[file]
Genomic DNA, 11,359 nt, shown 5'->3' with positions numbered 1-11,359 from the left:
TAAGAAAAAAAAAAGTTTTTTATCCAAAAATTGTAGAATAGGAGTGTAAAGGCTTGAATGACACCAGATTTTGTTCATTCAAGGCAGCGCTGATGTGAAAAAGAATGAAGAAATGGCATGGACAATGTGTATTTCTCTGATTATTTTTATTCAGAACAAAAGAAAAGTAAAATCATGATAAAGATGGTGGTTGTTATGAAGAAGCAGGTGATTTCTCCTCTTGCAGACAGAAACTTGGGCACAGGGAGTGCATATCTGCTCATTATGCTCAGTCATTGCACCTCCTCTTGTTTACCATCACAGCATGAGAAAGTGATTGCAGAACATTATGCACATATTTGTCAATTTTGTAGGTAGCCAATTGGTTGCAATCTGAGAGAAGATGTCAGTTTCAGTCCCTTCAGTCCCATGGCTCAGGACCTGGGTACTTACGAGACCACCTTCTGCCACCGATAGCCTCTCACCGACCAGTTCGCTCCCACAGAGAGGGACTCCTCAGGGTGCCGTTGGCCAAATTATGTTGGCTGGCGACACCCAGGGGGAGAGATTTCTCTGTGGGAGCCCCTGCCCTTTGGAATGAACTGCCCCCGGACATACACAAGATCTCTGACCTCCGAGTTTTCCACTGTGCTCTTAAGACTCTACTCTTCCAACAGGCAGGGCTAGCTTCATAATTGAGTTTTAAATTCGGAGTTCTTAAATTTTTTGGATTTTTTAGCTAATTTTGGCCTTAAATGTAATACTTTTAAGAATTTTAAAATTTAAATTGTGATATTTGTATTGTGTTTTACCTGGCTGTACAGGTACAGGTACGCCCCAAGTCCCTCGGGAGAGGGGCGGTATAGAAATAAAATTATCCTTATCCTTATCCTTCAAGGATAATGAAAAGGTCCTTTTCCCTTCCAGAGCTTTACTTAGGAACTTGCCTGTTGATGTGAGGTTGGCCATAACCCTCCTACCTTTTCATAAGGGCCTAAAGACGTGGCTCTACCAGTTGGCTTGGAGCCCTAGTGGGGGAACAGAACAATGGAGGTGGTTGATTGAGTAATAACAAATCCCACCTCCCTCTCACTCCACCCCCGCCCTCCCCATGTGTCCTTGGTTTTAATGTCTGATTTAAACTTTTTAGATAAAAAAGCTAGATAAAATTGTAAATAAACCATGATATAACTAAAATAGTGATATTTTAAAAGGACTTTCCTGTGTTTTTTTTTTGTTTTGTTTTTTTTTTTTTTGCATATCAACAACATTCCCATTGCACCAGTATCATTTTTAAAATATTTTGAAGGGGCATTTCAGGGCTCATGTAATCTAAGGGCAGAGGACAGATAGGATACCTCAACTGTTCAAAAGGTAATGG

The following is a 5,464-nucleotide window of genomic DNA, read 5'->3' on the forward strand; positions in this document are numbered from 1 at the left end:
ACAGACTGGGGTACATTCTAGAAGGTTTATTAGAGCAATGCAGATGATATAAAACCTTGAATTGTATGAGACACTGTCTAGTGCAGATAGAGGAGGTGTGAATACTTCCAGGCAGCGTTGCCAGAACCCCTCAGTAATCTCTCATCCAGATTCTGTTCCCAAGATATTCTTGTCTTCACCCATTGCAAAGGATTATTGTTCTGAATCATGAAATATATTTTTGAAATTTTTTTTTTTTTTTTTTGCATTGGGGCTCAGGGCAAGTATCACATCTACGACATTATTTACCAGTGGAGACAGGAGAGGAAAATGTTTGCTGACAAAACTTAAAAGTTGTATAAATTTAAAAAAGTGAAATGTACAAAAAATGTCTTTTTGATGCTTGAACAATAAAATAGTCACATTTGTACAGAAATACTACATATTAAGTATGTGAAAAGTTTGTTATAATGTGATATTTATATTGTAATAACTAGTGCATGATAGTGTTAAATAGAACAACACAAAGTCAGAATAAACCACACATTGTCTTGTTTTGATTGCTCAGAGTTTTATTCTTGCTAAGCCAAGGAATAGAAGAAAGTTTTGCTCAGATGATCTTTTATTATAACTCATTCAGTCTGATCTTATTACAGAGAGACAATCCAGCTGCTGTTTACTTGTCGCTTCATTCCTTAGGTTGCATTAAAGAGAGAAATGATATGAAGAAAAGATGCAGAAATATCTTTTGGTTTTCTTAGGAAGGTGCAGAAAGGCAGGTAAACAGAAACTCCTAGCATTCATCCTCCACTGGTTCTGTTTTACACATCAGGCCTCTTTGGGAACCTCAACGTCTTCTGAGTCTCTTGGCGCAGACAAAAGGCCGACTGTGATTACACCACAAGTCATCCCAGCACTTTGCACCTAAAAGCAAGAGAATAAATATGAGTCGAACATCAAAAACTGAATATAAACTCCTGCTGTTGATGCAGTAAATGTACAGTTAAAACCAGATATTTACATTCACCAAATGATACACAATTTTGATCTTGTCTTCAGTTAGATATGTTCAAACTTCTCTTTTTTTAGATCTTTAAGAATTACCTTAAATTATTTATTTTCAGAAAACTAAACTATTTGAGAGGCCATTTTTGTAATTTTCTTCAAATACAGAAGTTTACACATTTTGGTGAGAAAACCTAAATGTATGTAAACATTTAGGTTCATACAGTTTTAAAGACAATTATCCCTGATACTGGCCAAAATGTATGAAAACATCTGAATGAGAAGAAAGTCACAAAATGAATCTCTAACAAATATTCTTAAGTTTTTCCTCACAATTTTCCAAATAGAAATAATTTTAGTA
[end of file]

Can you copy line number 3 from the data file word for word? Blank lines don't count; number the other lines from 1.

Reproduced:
The following is a 5,464-nucleotide window of genomic DNA, read 5'->3' on the forward strand; positions in this document are numbered from 1 at the left end: